Fidgeting: The new key to success in the classroom?

As discussed in our Classroom Audio blog, classrooms are noisy. In addition to the myriad of mechanical and environmental sounds, there’s often a symphony of pen clicks, squeaky chairs, tapping feet, bouncing knees, and all sorts of small noises. These motions, defined as “fidgets,” can seem like a distraction from the learning environment and something that needs to be stopped. We might worry that the comprehension of the student fidgeting is lower than his or her classmates. Recent studies have shown, however, that fidgeting can actually increase comprehension and focus in students with attention disorders. They’ve also shown that students who engage in fidgeting habits do better than those who are told to “remain quiet and pay attention.”

Recent studies have shown that fidgeting can actually increase comprehension and focus in students with attention disorders.

Fidgeting increases levels of neurotransmitters in the brain that deal with focus and attention. Neurotransmitters such as dopamine and norepinephrine are raised when students are engaged in small types of physical activities. Sydney Zentall, of Purdue University, studied the factors that help children with ADHD succeed in the classroom. “In ADHD and Education, she notes that attention ‘deficit’ increases with the length, familiarity, and repetitiveness of a task. In other words, you tune out when tasks get boring!” If a student isn’t allowed to perform meaningless activities while working, then they won’t be able to pay as much attention to a primary task (Rotz, 2017).

It has been proven that there is a correlation between a person working with their hands and increased memory and creativity (Hullinger, 2015). This is because fidgeting helps to distract the part of the brain that gets bored or distracted and allows other parts of the brain to focus on the primary task at-hand. In a study conducted at the University of Mississippi Medical Center, a small group of boys, ages 8 to 12, were given a series of letters and numbers and asked to repeat the letters and numbers back to the researcher in the sequence they were given. All the subjects were required to sit in a swivel chair while participating in the experiment. For the subjects diagnosed with attention deficit hyperactivity disorder (ADHD), there was a strong correlation with moving and spinning in the chair and how well they did on the test. Those who did lots of fidgeting had higher results on the test. However, for the typical developing student, the more they moved the lower of a score they tended to receive (Kamenetz, 2015).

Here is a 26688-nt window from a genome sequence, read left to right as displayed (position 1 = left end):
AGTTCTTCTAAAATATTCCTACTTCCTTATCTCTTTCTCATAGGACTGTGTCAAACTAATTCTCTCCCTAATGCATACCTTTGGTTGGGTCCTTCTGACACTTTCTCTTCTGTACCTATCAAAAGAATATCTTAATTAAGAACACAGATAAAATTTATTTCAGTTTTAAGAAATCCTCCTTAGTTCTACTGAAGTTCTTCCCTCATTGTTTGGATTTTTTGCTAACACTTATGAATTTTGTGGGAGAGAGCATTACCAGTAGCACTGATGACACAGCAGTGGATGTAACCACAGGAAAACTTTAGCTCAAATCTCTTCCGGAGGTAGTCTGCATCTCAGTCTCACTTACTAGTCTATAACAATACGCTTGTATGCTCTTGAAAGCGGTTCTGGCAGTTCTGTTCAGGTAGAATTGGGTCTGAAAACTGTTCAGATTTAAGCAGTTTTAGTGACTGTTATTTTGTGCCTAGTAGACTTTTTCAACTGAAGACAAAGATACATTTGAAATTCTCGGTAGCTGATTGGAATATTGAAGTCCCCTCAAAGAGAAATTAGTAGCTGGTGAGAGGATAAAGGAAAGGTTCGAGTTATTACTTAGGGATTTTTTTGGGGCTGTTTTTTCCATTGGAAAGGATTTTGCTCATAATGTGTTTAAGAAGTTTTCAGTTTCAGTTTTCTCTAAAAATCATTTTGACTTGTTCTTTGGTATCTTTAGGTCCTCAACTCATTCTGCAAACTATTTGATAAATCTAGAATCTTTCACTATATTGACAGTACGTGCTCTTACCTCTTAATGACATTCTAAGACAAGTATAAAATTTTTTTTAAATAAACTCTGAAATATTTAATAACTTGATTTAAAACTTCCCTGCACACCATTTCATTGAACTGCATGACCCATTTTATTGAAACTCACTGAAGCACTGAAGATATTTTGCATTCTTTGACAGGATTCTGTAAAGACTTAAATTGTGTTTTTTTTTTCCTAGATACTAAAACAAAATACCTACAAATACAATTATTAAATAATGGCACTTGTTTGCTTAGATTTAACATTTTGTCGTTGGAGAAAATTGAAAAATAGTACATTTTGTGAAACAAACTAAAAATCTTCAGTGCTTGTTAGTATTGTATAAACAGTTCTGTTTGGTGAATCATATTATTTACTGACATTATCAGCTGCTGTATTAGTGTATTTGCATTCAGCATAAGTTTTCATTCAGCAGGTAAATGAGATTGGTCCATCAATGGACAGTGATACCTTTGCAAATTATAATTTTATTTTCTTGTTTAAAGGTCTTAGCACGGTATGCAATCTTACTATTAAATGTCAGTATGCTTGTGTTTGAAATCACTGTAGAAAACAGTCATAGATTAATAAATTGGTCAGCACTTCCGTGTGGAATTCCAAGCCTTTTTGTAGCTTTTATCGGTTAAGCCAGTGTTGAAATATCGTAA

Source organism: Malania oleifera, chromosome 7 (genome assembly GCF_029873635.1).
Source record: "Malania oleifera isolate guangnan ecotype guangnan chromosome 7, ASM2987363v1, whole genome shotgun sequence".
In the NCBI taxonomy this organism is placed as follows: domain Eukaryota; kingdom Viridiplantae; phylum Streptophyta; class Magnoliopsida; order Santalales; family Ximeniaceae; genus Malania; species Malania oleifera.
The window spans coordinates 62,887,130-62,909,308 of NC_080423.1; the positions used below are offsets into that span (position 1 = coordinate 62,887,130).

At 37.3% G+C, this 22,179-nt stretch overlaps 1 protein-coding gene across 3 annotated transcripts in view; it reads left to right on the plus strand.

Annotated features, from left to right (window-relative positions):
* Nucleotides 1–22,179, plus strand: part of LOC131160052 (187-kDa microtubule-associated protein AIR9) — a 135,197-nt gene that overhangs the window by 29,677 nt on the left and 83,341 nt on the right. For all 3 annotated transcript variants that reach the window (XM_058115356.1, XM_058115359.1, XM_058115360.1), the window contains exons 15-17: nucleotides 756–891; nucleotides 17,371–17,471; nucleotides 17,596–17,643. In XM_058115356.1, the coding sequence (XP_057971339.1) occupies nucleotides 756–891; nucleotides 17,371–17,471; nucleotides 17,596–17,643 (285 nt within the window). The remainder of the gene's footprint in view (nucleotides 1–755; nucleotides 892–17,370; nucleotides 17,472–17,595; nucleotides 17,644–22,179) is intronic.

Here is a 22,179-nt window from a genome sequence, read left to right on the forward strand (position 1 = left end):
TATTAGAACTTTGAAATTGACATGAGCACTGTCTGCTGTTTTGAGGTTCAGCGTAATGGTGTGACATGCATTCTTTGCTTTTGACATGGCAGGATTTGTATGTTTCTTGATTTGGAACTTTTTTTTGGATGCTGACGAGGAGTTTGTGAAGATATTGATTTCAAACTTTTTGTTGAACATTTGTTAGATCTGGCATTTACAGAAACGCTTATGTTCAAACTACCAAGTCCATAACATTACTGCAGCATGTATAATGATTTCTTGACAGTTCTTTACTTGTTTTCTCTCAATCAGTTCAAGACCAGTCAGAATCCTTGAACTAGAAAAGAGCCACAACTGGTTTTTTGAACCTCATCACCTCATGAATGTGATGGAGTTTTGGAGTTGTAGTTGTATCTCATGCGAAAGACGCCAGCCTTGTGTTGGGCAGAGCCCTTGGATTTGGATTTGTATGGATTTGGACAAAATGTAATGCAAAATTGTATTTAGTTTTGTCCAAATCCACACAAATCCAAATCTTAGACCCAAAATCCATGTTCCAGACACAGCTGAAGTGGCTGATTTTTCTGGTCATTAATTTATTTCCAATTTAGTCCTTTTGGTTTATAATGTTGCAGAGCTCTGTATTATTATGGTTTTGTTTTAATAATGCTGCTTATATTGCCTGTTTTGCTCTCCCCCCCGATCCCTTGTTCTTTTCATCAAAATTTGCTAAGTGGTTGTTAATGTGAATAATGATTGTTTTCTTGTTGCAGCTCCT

Although fidgeting may not make a difference for some, it definitely has its place in the learning environment. It can be a useful tool to help students succeed who have trouble focusing. For them, it can enhance learning and increase cognitive development. Fidgeting may just be a key to helping some of the more restless students to succeed in school.


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